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char * myFunction () {

    char sub_str[10][20]; 
    return sub_str;

} 

void main () {

    char *str;
    str = myFunction();

}

error:return from incompatible pointer type

thanks

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How about making it static? –  Fahad Uddin Nov 3 '10 at 12:11

6 Answers 6

up vote 4 down vote accepted

A string array in C can be used either with char** or char*[]. However, you cannot return values stored in the stack, as in your function. If you want to return the string array, you have to reserve it dinamically:

char ** sub_str = malloc(10 * sizeof(char*));
for (int i =0 ; i < 10; ++i)
    sub_str[i] = malloc(20 * sizeof(char));
/* Fill the sub_str strings */
return sub_str;

Then, main can get the string array like this:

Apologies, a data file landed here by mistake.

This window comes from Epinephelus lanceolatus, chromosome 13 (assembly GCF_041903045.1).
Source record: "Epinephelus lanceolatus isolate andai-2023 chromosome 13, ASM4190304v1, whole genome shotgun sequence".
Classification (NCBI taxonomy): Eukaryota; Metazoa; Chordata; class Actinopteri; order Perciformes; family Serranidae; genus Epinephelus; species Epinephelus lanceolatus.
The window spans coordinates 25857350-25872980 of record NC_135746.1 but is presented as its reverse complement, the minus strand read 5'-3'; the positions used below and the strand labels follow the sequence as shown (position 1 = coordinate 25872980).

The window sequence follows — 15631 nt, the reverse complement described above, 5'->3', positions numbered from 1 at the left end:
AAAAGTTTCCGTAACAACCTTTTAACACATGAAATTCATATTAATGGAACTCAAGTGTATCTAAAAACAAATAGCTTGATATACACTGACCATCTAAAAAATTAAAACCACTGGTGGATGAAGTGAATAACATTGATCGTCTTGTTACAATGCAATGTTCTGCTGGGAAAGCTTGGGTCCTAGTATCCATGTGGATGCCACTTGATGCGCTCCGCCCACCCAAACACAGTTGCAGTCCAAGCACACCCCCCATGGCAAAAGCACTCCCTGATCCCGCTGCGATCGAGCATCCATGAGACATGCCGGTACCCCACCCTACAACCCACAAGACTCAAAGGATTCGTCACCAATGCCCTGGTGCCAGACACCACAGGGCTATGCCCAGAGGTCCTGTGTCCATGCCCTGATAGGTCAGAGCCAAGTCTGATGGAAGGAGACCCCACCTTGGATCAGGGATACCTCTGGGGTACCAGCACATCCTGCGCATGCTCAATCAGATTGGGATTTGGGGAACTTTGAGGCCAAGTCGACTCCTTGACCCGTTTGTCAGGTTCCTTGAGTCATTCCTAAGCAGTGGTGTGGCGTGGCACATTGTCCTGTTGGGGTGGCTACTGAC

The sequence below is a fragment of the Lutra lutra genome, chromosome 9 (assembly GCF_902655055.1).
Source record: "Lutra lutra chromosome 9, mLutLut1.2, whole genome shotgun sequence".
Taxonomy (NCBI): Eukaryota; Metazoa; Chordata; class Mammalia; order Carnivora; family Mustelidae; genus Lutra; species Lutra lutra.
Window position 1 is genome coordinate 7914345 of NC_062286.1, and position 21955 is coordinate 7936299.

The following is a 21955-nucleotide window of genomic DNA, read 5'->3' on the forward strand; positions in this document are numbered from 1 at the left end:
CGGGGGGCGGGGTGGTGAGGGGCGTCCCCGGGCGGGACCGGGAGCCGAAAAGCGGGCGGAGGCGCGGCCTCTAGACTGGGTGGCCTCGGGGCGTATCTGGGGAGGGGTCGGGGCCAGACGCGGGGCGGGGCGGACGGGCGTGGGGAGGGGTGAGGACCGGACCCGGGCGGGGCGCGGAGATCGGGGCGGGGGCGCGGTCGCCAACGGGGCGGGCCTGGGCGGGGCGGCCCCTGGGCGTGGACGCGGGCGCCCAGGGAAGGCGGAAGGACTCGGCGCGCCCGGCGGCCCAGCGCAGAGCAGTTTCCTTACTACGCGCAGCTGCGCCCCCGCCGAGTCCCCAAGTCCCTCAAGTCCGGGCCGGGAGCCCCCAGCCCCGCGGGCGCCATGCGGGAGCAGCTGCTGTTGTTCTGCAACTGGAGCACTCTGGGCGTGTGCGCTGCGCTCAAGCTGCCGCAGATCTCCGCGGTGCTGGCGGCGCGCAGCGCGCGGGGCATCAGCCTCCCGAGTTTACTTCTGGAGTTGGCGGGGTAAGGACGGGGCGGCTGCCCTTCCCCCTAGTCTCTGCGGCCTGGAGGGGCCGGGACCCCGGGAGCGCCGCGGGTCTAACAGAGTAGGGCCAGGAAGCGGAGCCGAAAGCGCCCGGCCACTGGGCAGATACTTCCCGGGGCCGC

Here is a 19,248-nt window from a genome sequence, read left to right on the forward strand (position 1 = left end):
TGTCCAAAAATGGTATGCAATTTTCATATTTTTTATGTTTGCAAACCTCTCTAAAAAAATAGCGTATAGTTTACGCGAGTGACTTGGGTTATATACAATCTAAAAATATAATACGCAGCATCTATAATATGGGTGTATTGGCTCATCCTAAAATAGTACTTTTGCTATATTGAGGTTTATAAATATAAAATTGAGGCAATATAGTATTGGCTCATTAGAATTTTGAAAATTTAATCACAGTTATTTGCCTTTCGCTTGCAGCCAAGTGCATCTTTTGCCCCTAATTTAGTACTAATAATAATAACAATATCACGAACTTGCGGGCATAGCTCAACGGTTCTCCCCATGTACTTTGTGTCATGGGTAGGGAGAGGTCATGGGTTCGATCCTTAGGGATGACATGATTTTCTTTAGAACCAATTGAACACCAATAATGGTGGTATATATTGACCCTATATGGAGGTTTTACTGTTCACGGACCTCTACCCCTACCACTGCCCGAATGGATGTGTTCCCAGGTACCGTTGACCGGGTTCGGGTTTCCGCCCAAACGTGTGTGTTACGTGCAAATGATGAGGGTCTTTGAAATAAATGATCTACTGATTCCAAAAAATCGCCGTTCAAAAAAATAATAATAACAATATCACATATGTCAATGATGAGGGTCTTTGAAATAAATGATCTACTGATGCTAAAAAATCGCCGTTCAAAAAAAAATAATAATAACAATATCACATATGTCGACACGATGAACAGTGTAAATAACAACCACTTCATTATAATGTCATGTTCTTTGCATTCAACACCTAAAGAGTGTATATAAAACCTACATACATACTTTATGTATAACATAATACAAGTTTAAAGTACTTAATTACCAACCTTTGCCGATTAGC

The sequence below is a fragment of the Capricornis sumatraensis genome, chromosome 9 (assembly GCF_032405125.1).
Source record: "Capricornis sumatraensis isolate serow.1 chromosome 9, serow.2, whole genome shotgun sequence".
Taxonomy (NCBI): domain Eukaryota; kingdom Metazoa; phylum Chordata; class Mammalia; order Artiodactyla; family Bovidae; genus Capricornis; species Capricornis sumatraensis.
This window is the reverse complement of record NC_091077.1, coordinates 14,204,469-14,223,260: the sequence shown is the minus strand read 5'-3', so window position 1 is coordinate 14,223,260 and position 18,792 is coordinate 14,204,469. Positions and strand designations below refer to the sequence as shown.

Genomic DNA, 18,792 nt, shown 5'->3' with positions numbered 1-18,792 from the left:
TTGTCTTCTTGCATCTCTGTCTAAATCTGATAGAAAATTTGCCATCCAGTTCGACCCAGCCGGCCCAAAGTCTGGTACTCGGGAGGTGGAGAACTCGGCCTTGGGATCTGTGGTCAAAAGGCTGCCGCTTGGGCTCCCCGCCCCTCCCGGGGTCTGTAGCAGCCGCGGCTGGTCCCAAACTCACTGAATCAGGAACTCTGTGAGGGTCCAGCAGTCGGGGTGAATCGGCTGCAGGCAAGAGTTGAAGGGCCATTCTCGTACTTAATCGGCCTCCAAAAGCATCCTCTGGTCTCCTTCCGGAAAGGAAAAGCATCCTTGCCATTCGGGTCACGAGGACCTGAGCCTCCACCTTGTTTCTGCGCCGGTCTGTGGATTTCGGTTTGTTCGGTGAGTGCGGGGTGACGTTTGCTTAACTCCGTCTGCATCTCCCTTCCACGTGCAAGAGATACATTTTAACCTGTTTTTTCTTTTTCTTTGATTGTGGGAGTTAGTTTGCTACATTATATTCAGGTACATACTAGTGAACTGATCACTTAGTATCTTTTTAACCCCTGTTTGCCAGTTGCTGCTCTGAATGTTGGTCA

char** str = myFunction();
printf("%s", str[0]); /* Prints the first string. */

Regards,

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so the function line have to change to char ** myFunction () { ? –  friends Nov 4 '10 at 2:48
    
@friends, yes, that is it. –  Diego Sevilla Nov 4 '10 at 8:45
    
Just remember to free all the elements later (on the calling function). –  MatheusOl Feb 28 '13 at 10:25

Reason:
you need the return type to be char(*)[20]. But even in this case you don't want to return a pointer to a local object from the function.
Do:
Use malloc to allocate sub_str, and return char**.

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char *f()
{   
    static char str[10][20];

    // ......

    return (char *)str;
}

int main()
{

    char *str;
    str = f();

    printf( str, "%s\n" );

    return 0;
}

You can use static instead of malloc. It's your choice.

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It is bad advice to cast away complaints from the compiler. Especially when there is a clean way to write the code without the cast. –  Bart van Ingen Schenau Nov 3 '10 at 9:33